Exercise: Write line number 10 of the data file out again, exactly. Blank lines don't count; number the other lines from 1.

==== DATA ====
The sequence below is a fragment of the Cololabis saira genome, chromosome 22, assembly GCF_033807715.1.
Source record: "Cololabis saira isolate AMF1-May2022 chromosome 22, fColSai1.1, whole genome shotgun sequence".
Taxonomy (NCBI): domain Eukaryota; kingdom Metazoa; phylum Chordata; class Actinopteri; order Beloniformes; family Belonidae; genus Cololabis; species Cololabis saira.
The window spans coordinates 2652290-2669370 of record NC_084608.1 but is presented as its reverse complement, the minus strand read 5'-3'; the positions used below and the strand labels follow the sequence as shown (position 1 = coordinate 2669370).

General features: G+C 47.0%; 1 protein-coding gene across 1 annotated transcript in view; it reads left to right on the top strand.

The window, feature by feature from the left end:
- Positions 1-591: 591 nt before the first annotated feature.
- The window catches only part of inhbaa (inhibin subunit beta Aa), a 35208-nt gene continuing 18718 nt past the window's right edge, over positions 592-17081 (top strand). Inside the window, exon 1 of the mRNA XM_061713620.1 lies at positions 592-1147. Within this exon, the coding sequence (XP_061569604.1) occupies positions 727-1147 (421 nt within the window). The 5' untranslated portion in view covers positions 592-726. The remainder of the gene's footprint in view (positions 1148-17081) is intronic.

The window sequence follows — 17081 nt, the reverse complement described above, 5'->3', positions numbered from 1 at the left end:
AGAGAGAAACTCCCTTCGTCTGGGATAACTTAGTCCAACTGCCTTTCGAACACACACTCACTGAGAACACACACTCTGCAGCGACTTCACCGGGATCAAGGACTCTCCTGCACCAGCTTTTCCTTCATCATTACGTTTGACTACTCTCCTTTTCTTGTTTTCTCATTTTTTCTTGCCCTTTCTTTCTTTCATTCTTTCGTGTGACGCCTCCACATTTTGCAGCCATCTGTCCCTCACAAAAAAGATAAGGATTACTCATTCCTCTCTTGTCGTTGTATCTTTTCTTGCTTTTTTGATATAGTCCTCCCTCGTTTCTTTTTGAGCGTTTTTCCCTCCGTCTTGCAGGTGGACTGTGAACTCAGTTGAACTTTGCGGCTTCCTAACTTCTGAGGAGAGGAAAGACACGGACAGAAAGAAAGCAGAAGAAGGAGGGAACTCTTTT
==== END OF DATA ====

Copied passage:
AGAGAGAAACTCCCTTCGTCTGGGATAACTTAGTCCAACTGCCTTTCGAACACACACTCACTGAGAACACACACTCTGCAGCGACTTCACCGGGATCAAGGACTCTCCTGCACCAGCTTTTCCTTCATCATTACGTTTGACTACTCTCCTTTTCTTGTTTTCTCATTTTTTCTTGCCCTTTCTTTCTTTCATTCTTTCGTGTGACGCCTCCACATTTTGCAGCCATCTGTCCCTCACAAAAAAGATAAGGATTACTCATTCCTCTCTTGTCGTTGTATCTTTTCTTGCTTTTTTGATATAGTCCTCCCTCGTTTCTTTTTGAGCGTTTTTCCCTCCGTCTTGCAGGTGGACTGTGAACTCAGTTGAACTTTGCGGCTTCCTAACTTCTGAGGAGAGGAAAGACACGGACAGAAAGAAAGCAGAAGAAGGAGGGAACTCTTTT